NEW YORK (GenomeWeb) – Through targeted gene sequencing on soil samples from hundreds of sites around the world, an team led by Estonian researchers has started documenting the fungal diversity found in various environments and geographic regions.
As they reported in the current issue of Science, the researchers collected 40 soil samples apiece in 365 different places around the globe. By figuring out the sorts of fungi present at each site, as well as their diversity, they were then able to begin tying such patterns to determinants such as soil composition, the global location of a sampling site, and the type of biome samples.
For instance, the team's results suggest fungal species richness can be distinct from the diversity of plant communities at the same sites, with that richness increasing relative to plant diversity at increasing distances from the equator.
"Climatic variables explained the greatest proportion of richness and community composition in fungal groups by exhibiting both direct and indirect effects through altered soil and floristic variables," senior author Kessy Abarenkov, with the University of Tartu's Natural History Museum, and colleagues wrote.
The team used the Roche 454 GS FLX+ Titanium platform to do pyrosequencing on amplicon libraries produced by targeting internal transcribed spacer sequences in fungal DNA from pooled core soil samples taken at each of the 365 sites considered.
When they compared the resulting barcodes to sequence databases, the researchers identified more than 94,000 species-level operational taxonomic units, including 80,486 fungal OTUs.
After tossing out the nearly 36,000 fungal OTUs represented by just one sequence read, they were left with OTUs that corresponded with roughly half of the known fungal species and represented the main fungal phyla and classes.
More than half of the sequences came from fungi in the Basidiomycota phylum, though the Ascomycota phylum was the best represented when it came to OTU richness, the team reported.
Based on information from fungal reads that did not fit neatly into any of the known fungal groups, the researchers speculated that several fungal classes remain to be described.
Just 4 percent or so of the OTUs came from fungi that have been described as potential plant pathogens, while fungi known for forming mutually beneficial relationships with bacteria and/or plants were far more common.
By folding in a range of other variables at each site — from plant diversity and soil carbon concentrations to annual temperature and precipitation measurements — the team started looking into factors that affect fungal distribution and diversity.
Across 11 different biomes spanning the Arctic tundra through moist, dry, and montane tropical forests, for instance, the study's authors typically saw representation from many of the same main phylogenetic and functional fungi groups.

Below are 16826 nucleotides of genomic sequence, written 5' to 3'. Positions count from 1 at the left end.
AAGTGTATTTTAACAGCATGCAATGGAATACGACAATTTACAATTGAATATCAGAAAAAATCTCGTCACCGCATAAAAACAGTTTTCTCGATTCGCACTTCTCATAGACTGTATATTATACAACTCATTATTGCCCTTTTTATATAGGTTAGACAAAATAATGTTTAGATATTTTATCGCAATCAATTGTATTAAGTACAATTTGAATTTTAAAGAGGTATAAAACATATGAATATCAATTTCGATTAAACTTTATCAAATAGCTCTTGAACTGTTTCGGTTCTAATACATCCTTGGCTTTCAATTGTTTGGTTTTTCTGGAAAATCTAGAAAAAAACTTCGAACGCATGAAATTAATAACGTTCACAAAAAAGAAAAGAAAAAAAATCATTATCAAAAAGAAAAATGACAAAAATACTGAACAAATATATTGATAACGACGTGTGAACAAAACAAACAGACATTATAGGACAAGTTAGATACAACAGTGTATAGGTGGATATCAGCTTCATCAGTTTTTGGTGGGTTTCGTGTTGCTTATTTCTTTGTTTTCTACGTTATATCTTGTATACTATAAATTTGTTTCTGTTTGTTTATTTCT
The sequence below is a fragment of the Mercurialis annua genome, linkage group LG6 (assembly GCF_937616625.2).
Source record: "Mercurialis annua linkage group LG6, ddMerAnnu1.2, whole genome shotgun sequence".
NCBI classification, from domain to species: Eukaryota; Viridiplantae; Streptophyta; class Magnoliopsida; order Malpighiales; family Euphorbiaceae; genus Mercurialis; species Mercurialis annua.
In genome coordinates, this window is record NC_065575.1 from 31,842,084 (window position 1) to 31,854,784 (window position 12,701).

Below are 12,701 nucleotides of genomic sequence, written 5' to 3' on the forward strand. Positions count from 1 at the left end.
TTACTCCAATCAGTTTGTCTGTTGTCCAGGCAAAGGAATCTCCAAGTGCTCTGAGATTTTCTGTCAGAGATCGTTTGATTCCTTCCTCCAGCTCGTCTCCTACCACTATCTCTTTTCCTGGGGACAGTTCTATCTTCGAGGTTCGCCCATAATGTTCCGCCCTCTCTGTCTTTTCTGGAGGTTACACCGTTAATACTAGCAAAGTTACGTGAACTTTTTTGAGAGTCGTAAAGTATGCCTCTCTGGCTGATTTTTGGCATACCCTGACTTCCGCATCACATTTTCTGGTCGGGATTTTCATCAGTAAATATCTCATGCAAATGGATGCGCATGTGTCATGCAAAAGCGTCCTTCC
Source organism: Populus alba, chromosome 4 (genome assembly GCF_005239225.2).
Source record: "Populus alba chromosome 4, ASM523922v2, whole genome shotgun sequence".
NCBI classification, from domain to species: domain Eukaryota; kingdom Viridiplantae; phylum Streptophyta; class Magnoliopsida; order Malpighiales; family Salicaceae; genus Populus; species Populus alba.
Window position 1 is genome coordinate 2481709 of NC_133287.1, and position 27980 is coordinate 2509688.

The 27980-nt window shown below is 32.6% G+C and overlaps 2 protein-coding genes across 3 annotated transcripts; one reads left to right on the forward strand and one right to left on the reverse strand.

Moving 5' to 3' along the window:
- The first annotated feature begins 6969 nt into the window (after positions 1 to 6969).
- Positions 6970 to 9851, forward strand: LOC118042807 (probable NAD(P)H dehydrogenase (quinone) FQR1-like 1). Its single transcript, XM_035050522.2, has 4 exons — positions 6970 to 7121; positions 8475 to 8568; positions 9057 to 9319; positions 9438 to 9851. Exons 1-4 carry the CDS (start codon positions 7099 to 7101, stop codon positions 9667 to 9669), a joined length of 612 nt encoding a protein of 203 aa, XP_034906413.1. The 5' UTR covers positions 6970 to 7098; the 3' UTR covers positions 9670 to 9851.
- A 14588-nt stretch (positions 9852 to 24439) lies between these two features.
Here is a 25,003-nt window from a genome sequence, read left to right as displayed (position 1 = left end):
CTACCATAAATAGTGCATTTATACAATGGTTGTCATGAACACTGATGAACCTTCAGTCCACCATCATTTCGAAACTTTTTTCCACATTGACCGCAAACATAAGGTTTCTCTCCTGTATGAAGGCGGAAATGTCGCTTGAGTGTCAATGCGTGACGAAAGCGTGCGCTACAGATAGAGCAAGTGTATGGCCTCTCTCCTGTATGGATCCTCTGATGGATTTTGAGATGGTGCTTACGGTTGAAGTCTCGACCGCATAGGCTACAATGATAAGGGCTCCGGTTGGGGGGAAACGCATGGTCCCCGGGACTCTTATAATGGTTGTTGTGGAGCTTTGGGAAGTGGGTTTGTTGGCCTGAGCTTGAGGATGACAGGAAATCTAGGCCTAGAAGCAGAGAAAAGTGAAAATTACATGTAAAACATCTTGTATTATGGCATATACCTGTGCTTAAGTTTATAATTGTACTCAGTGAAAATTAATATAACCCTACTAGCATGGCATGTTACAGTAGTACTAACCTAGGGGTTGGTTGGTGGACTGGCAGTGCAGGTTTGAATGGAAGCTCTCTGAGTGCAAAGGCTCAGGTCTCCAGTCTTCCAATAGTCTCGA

The proportion of these groups varied depending on the ecosystem considered, they reported, noting that "[t]he ratio of Ascomycota to Basidiomycota OTUs was highest in grasslands and shrublands and tropical dry forests but lowest in the temperate deciduous forests."
Similarly, representation by possible pathogens and fungi prone to forming mutualistic relationships varied depending on the type of environment at hand.
While both plant and fungal diversity varied in response to climate, meanwhile, the team saw differences in the precise effects of precipitation, soil minerals, soil pH, and other variables depending on fungal phylogeny and function. And overall, the mean annual precipitation at each site seemed to have the most pronounced impact on the number of different fungal representatives present at a given site.
When they compared sites around the globe, researchers detected a dip in fungal diversity at sites sampled from farther from the equator. This pattern was not quite as clear-cut as has been described for plants and fungi growing above the ground. And a few fungal groups showed opposing patterns, becoming more common at high latitude, contributing to a shift in the relationship between fungal and plant diversity in different parts of the world.
"Our results highlight how little insight we still have into natural microbial distribution patterns, and this undermines our ability to appraise the actual role of humans in shaping these biogeographical processes," the researchers concluded.
"Even larger-scale sampling campaigns are needed to provide data for establishing natural distributions and building species distribution models," they noted, "which will enable us to predict the spread and habitat suitability of non-native microorganisms."
In a related perspectives article in Science, Swedish University of Agricultural Sciences researchers David Wardle and Bjorn Lindahl discussed key findings from the fungal diversity analysis, noting that such studies "may serve as benchmarks against which we can assess rearrangement of species assemblages caused by human activity."
The duo pointed out that further research is required to more fully delineate features of the fungal communities identified and to understand their interactions with living and non-living features of their ecosystems.